Uttar Pradesh: RLD Chief Jayant in, yet Jats play hardball to BJP

The financially influential community holds considerable significance in a dozen constituencies in westren Uttar Pradesh
Jats form just 2% of UP’s electorate.
Jats form just 2% of UP’s electorate. Photo | EPS

LUCKNOW : Two days before voting in the 2022 assembly elections in western UP, Union home minister Amit Shah made an unprecedented move. Along with hundreds of BJP workers, he went door-to-door seeking support from voters, especially Jats, for party candidates.

This happened immediately after the BJP’s failed discussions for a pre-poll alliance with the Rashtriya Lok Dal (RLD) led by Jayant Chaudhary, a significant Jat leader and the grandson of former PM Chaudhary Charan Singh. Jayant opted to stay aligned with the SP and famously declared, “Main koi chavanni nahin jo palat jaoon” (I am not a coin that flips). Cut to February 2024.

Two months before the Lok Sabha elections, Prime Minister Narendra Modi conferred Bharat Ratna on Charan Singh. And Jayant reacted to this saying: “Dil Jeet Liya” (won hearts). Thus the RLD chief was won over. Solving the Jat puzzle was a major strategic win for the BJP, as it facilitated their entry into the political landscape of UP’s Wild West in the lead-up to the election.

Jats form just 2% of UP’s electorate. Nonetheless, political analysts say the influence of Jats stems from their concentration in a dozen districts of western UP, where they make up 20-25% of the voting population.

The influence of the Jat factor is palpable as the BJP, which continues to reign supreme in the state since 2014, has now joined hands with the RLD, the party that is perceived to advocate for the Jat community.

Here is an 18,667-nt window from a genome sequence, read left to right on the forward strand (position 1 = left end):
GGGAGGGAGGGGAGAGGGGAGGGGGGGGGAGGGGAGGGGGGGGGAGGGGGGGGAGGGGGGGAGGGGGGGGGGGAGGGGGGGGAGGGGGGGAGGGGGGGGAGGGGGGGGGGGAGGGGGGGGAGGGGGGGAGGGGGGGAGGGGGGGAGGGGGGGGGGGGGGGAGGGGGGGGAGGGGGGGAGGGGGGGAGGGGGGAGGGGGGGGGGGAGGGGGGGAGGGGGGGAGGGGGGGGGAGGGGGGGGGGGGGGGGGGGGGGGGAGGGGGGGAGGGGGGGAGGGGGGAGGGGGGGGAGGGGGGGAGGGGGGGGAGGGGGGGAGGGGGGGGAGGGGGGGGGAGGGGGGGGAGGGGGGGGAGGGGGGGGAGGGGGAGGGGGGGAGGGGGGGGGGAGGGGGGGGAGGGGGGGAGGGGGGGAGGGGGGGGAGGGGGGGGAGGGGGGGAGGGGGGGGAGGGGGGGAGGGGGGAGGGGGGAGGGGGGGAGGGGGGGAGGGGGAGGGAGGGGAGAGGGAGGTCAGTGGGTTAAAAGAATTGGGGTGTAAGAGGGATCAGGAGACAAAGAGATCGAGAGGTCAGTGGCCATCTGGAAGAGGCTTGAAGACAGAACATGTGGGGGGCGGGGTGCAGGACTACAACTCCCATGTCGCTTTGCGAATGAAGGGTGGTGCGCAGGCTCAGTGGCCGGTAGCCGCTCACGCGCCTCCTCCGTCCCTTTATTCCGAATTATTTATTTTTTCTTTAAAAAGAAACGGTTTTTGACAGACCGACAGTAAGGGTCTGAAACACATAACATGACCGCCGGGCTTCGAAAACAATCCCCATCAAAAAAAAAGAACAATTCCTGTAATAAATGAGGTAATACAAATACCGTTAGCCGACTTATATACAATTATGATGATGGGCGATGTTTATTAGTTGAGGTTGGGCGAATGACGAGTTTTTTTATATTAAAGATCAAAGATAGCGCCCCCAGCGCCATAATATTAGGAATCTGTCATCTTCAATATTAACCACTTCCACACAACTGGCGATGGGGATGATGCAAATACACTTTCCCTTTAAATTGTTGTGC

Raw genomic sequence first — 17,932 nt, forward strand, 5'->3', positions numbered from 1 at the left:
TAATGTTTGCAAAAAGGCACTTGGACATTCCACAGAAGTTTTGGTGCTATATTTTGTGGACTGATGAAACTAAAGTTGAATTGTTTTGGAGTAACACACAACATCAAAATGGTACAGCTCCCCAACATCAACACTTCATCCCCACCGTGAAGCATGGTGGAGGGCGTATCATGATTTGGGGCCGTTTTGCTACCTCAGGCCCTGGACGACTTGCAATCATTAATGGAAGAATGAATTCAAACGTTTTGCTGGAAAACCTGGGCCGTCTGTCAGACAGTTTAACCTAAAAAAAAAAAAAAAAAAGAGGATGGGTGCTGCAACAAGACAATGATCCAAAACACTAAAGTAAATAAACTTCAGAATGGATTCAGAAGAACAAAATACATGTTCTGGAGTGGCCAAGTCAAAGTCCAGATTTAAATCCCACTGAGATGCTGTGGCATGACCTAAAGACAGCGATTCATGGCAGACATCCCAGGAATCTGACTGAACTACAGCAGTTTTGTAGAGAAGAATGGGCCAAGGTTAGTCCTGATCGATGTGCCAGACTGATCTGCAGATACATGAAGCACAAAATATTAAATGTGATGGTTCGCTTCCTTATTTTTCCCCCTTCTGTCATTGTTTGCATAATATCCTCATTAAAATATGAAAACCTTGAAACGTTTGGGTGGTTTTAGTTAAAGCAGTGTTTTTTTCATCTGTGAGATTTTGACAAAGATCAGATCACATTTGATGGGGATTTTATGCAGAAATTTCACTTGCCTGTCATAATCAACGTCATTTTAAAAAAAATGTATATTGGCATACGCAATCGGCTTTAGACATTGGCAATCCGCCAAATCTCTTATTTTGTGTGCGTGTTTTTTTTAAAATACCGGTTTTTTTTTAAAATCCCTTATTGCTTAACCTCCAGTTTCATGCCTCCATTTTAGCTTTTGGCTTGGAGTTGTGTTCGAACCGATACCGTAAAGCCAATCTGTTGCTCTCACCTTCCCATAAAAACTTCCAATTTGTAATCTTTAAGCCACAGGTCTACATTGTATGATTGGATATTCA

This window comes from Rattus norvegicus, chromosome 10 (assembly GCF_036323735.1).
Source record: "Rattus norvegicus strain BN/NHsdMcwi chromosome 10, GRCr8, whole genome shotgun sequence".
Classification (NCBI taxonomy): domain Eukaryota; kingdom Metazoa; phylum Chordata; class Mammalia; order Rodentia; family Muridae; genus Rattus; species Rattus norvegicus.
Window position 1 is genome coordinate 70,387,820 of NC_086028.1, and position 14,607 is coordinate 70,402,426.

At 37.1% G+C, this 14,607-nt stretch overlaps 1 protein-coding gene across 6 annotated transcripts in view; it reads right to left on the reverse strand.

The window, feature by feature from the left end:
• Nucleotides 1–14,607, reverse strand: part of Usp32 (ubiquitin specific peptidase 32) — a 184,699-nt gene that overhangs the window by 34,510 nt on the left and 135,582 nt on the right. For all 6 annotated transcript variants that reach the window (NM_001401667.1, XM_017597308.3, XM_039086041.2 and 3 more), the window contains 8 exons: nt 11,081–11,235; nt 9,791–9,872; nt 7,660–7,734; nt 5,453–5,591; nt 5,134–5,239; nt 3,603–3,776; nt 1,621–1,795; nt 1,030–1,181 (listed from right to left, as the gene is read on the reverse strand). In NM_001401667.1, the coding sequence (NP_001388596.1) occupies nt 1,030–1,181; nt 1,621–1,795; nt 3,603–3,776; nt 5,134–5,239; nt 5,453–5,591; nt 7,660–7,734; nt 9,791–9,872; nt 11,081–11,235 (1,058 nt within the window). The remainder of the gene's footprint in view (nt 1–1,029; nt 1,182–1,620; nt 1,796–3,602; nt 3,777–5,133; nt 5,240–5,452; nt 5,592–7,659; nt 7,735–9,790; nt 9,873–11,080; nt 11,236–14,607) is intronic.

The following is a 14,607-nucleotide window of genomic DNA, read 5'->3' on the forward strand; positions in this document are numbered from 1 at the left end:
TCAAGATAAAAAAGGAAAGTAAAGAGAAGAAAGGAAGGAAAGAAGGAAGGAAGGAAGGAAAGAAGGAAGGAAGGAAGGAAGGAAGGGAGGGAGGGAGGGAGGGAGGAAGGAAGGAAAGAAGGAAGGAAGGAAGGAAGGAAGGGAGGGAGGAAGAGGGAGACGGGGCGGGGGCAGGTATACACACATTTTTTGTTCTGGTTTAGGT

The Jats are primarily farmers and wield significant economic influence in the region. The extent of Jat influence on votes is evident from the 2009 polls, where the BJP secured only three seats in western UP while RLD (then a minor partner of NDA), won five seats due to support from Jats.

On the other hand, experts note that in the 2014 polls, held in the aftermath of the 2013 Muzaffarnagar riots, Jats were polarised in favour of the BJP, resulting in a sweeping victory for the saffron party in the region. This trend continued in the 2019 Lok Sabha polls.

However, alarm bells rang for the BJP in the 2022 Assembly polls when Jats were divided between their loyalty to Jayant, who was an ally of the SP, and the BJP. And the community drifted away from the BJP over the Centre’s controversial farm laws. Although the three farm laws were withdrawn before the polls, the damage was already done.

The BJP’s loss translated into RLD’s victory. It resulted in a jump in RLD’s vote share, with the number of seats going up from one in 2017 to eight in 2022. It was no wonder that the BJP brass went on an overdrive to lure Jayant, despite opposition from party’s Jat leaders.

“The thinking was that with RLD by our side, whatever discontent among farmers is remaining would go away, and Jats will have no dilemma over which camp to support,” said a senior BJP leader. “Jats wield a lot of influence in society because of their dominant social status. Their firepower is beyond their own community,” he said.

Economic influence

The Jats are primarily farmers and wield significant economic influence in the region. The extent of Jat influence on votes is evident from the 2009 polls, where the BJP secured only three seats in western UP while RLD (then a minor partner of NDA), won five seats due to support from Jats. However, experts note that in 2014 polls, held in aftermath of the 2013 Muzaffarnagar riots, Jats were polarised in favour of the BJP, resulting in its sweeping victory

The ‘J’ Factor

The community’s influence and importance is palpable as BJP has joined hands with RLD — a party that is perceived to advocate for the Jats

  • Jats comprise around 2% of UP’s population

  • Around a dozen LS constituencies of west UP have up to 20-25% of Jat population

  • Their strong social status influences other caste groups

  • They are farmers, majority being cane growers

They are in good numbers in Baghpat, Mathura, Fatehpur Sikri, Muzaffarnagar, Aligarh, Kairana, Amroha, Bijnor, Hathras.

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